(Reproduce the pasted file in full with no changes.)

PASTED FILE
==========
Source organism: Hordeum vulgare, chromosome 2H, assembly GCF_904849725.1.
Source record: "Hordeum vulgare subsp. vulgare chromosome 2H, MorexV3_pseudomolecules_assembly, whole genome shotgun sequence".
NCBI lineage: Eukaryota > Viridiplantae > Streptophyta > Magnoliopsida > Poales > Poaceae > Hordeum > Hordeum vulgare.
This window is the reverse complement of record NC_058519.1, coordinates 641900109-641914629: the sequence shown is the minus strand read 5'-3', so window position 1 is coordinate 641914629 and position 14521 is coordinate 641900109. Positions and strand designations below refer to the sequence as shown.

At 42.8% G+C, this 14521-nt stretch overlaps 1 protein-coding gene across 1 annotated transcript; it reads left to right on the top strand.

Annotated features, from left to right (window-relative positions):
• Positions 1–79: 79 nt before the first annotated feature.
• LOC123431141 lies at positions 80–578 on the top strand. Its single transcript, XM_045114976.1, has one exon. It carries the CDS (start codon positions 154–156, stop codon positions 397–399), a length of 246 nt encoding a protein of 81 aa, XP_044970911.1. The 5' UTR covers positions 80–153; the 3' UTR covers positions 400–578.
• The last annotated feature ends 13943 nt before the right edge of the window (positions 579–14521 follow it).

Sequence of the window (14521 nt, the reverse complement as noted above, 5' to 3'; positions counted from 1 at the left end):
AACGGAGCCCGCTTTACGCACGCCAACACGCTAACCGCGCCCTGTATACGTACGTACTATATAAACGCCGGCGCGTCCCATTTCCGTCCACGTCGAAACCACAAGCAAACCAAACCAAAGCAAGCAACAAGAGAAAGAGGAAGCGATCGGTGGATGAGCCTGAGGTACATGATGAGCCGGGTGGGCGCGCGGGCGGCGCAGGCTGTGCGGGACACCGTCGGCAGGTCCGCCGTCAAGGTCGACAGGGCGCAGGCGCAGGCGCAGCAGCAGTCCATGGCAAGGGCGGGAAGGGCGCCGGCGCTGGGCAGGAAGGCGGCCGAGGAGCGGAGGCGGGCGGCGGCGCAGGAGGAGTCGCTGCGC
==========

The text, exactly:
Source organism: Hordeum vulgare, chromosome 2H, assembly GCF_904849725.1.
Source record: "Hordeum vulgare subsp. vulgare chromosome 2H, MorexV3_pseudomolecules_assembly, whole genome shotgun sequence".
NCBI lineage: Eukaryota > Viridiplantae > Streptophyta > Magnoliopsida > Poales > Poaceae > Hordeum > Hordeum vulgare.
This window is the reverse complement of record NC_058519.1, coordinates 641900109-641914629: the sequence shown is the minus strand read 5'-3', so window position 1 is coordinate 641914629 and position 14521 is coordinate 641900109. Positions and strand designations below refer to the sequence as shown.

At 42.8% G+C, this 14521-nt stretch overlaps 1 protein-coding gene across 1 annotated transcript; it reads left to right on the top strand.

Annotated features, from left to right (window-relative positions):
• Positions 1–79: 79 nt before the first annotated feature.
• LOC123431141 lies at positions 80–578 on the top strand. Its single transcript, XM_045114976.1, has one exon. It carries the CDS (start codon positions 154–156, stop codon positions 397–399), a length of 246 nt encoding a protein of 81 aa, XP_044970911.1. The 5' UTR covers positions 80–153; the 3' UTR covers positions 400–578.
• The last annotated feature ends 13943 nt before the right edge of the window (positions 579–14521 follow it).

Sequence of the window (14521 nt, the reverse complement as noted above, 5' to 3'; positions counted from 1 at the left end):
AACGGAGCCCGCTTTACGCACGCCAACACGCTAACCGCGCCCTGTATACGTACGTACTATATAAACGCCGGCGCGTCCCATTTCCGTCCACGTCGAAACCACAAGCAAACCAAACCAAAGCAAGCAACAAGAGAAAGAGGAAGCGATCGGTGGATGAGCCTGAGGTACATGATGAGCCGGGTGGGCGCGCGGGCGGCGCAGGCTGTGCGGGACACCGTCGGCAGGTCCGCCGTCAAGGTCGACAGGGCGCAGGCGCAGGCGCAGCAGCAGTCCATGGCAAGGGCGGGAAGGGCGCCGGCGCTGGGCAGGAAGGCGGCCGAGGAGCGGAGGCGGGCGGCGGCGCAGGAGGAGTCGCTGCGC